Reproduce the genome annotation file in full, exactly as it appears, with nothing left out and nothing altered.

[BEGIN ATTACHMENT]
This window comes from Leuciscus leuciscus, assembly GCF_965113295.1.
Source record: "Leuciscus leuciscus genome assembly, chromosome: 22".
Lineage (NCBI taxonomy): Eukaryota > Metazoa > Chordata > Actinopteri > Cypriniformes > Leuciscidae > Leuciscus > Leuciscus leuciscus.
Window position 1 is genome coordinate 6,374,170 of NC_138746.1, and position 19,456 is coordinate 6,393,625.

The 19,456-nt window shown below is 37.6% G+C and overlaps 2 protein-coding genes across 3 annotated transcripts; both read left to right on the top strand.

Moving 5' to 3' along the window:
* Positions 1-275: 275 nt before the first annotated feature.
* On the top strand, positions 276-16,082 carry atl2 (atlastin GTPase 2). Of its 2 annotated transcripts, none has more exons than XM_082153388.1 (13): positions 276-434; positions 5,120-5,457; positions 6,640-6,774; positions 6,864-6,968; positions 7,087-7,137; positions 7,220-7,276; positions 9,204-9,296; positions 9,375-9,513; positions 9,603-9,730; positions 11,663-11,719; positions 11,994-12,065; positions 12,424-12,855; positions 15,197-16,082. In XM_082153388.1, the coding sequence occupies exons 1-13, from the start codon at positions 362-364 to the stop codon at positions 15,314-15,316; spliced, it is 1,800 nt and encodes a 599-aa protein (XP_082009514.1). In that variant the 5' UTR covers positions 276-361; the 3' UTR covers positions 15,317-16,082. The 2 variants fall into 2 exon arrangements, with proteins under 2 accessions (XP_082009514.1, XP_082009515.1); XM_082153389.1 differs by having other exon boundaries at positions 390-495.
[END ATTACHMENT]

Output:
This window comes from Leuciscus leuciscus, assembly GCF_965113295.1.
Source record: "Leuciscus leuciscus genome assembly, chromosome: 22".
Lineage (NCBI taxonomy): Eukaryota > Metazoa > Chordata > Actinopteri > Cypriniformes > Leuciscidae > Leuciscus > Leuciscus leuciscus.
Window position 1 is genome coordinate 6,374,170 of NC_138746.1, and position 19,456 is coordinate 6,393,625.

The 19,456-nt window shown below is 37.6% G+C and overlaps 2 protein-coding genes across 3 annotated transcripts; both read left to right on the top strand.

Moving 5' to 3' along the window:
* Positions 1-275: 275 nt before the first annotated feature.
* On the top strand, positions 276-16,082 carry atl2 (atlastin GTPase 2). Of its 2 annotated transcripts, none has more exons than XM_082153388.1 (13): positions 276-434; positions 5,120-5,457; positions 6,640-6,774; positions 6,864-6,968; positions 7,087-7,137; positions 7,220-7,276; positions 9,204-9,296; positions 9,375-9,513; positions 9,603-9,730; positions 11,663-11,719; positions 11,994-12,065; positions 12,424-12,855; positions 15,197-16,082. In XM_082153388.1, the coding sequence occupies exons 1-13, from the start codon at positions 362-364 to the stop codon at positions 15,314-15,316; spliced, it is 1,800 nt and encodes a 599-aa protein (XP_082009514.1). In that variant the 5' UTR covers positions 276-361; the 3' UTR covers positions 15,317-16,082. The 2 variants fall into 2 exon arrangements, with proteins under 2 accessions (XP_082009514.1, XP_082009515.1); XM_082153389.1 differs by having other exon boundaries at positions 390-495.